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Thread: How can I make a citric acid solution not taste sour and be drinkable?

  1. #1 How can I make a citric acid solution not taste sour and be drinkable? 
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    I need help to make a citric acid solution in water taste-free or at least not sour.
    I understand that it is the Oxonium ions formed in aqueous solution that provides the sour taste.
    I wonder if there is any substance that causes the sour taste to cease? The fluid should be drinkable ie I should be able to drink it without it being harmful in any way.
    All answers pleases me!


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  3. #2  
    Brassica oleracea Strange's Avatar
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    Well you could mix it with sodium bicarbonate. Which will make a nice fizzy drink. But it won't be citric acid anymore, it will be sodium citrate. I don't know if that matters.

    Or sugar.

    All answers pleases me!
    Ah, doubly pleased then.


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  4. #3  
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    Haha,
    Do not know how bicarbonate can change the taste, or cause it to disappear?
    How much do I have to mix?
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  5. #4  
    Brassica oleracea Strange's Avatar
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    Quote Originally Posted by NeroBorsen View Post
    Haha,
    Do not know how bicarbonate can change the taste, or cause it to disappear?
    Because it will neutralise the acid and turn it into a salt. But I have no idea whether you need citric acid or if sodium citrate will do.

    How much do I have to mix?
    Gosh, I suppose I should work it out but ... about the same weight of each should be approximately correct.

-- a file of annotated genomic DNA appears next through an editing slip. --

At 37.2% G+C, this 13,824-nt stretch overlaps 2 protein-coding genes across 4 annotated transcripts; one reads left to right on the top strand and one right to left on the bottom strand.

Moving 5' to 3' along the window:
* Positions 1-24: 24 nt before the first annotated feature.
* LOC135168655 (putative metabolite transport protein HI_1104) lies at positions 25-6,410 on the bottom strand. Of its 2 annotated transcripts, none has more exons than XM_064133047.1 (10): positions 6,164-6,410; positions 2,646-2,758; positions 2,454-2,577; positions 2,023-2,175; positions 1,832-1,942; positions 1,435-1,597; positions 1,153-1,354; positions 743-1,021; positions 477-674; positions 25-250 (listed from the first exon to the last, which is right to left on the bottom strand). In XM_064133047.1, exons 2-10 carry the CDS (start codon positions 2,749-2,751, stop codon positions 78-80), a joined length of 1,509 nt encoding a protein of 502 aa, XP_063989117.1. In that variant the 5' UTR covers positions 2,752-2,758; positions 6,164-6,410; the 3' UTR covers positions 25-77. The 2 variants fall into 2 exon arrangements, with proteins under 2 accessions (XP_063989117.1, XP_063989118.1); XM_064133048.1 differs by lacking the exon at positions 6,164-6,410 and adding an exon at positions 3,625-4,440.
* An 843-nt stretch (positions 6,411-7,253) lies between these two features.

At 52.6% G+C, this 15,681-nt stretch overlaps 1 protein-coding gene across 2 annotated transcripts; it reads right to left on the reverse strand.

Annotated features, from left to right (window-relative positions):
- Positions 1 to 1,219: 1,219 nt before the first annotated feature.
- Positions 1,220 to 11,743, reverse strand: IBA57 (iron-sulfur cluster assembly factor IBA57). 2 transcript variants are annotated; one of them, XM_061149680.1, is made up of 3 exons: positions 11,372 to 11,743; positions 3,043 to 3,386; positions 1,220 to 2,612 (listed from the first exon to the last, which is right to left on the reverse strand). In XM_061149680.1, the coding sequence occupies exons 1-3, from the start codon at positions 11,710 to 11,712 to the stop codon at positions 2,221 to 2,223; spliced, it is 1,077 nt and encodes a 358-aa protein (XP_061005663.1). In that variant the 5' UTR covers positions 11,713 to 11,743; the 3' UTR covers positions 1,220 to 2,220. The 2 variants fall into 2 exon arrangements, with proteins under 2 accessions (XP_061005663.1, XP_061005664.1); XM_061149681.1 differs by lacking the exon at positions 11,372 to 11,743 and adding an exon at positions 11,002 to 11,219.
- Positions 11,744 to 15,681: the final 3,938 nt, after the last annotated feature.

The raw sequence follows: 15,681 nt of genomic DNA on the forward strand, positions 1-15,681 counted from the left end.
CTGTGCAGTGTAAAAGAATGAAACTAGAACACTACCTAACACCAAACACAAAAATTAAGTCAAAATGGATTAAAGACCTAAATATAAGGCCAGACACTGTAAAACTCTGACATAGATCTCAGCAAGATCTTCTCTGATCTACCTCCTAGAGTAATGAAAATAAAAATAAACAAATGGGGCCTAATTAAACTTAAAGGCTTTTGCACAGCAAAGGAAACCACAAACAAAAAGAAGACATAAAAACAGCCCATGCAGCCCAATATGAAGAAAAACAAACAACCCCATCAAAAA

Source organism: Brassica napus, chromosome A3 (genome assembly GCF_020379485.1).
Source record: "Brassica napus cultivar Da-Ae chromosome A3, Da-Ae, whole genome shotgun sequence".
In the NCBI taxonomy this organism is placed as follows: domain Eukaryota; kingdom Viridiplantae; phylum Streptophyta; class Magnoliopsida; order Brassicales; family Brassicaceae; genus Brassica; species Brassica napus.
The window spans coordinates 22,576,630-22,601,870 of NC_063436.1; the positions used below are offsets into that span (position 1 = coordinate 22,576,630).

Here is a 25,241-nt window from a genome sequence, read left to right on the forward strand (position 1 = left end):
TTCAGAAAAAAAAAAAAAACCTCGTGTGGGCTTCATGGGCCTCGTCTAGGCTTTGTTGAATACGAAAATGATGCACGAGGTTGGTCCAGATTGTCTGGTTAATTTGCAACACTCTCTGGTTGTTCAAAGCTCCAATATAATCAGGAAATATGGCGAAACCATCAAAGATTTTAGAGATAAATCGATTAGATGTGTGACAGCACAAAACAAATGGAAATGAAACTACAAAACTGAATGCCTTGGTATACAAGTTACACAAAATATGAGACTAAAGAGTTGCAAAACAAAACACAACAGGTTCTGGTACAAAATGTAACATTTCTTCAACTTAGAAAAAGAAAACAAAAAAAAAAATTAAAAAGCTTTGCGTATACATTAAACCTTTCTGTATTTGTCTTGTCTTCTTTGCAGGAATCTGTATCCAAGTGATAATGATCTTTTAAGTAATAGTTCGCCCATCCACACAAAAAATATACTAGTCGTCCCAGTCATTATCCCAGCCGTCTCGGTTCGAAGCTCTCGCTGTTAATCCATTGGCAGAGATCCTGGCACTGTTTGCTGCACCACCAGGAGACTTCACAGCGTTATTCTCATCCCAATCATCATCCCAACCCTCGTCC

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  6. #5  
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    Hmmm... I have to try it.
    But can I just take baking powder as Bicarbonat?
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  7. #6  
    Brassica oleracea Strange's Avatar
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    Quote Originally Posted by NeroBorsen View Post
    Hmmm... I have to try it.
    But can I just take baking powder as Bicarbonat?
    No, because baking powder contains another acid (tartaric acid, probably).
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    Northern Horse Whisperer Moderator scheherazade's Avatar
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    Just out of curiousity, I wonder what effect Stevia would have?

    Steviol glycoside - Wikipedia, the free encyclopedia
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    Stevia is OKish. It's sweet, but it's a very different taste from cane sugar or corn syrup - and it leaves a distinctive after taste. That's in the processed, powdered forms anyway, might be different if you could grow it fresh.

    As for the sourness, that's acid. Remember farmers and gardeners are equally likely to refer to such soils as either sour or acid interchangeably. Some cooks do the same for the flavour. Acid tang is the same as sour taste.

    It really depends what you want it for. If you're using it for preserving you must maintain the lower pH, let it rise and you'll have rising numbers of various unpalatable and dangerous microorganisms. That's why most pickles and chutneys use vinegar. If you're using it for flavouring, you just have to get the right balance of sweet/sour/salty for cakes, drinks, desserts and the like. If it's a savoury dish there's also the hot and umami balance to be considered.
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  10. #9  
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    So I just need to find the balance between sodium bicarbonate and citric acid?
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  11. #10  
    Brassica oleracea Strange's Avatar
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    As adelady says, I think you need to say what you are using the citric acid for. For many purposes, mixing it with bicarb will be inappropriate because you need the acid present.
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  12. #11  
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    It's a lab, I'll do it as an effervescent tablet but I do not like lemon flavor
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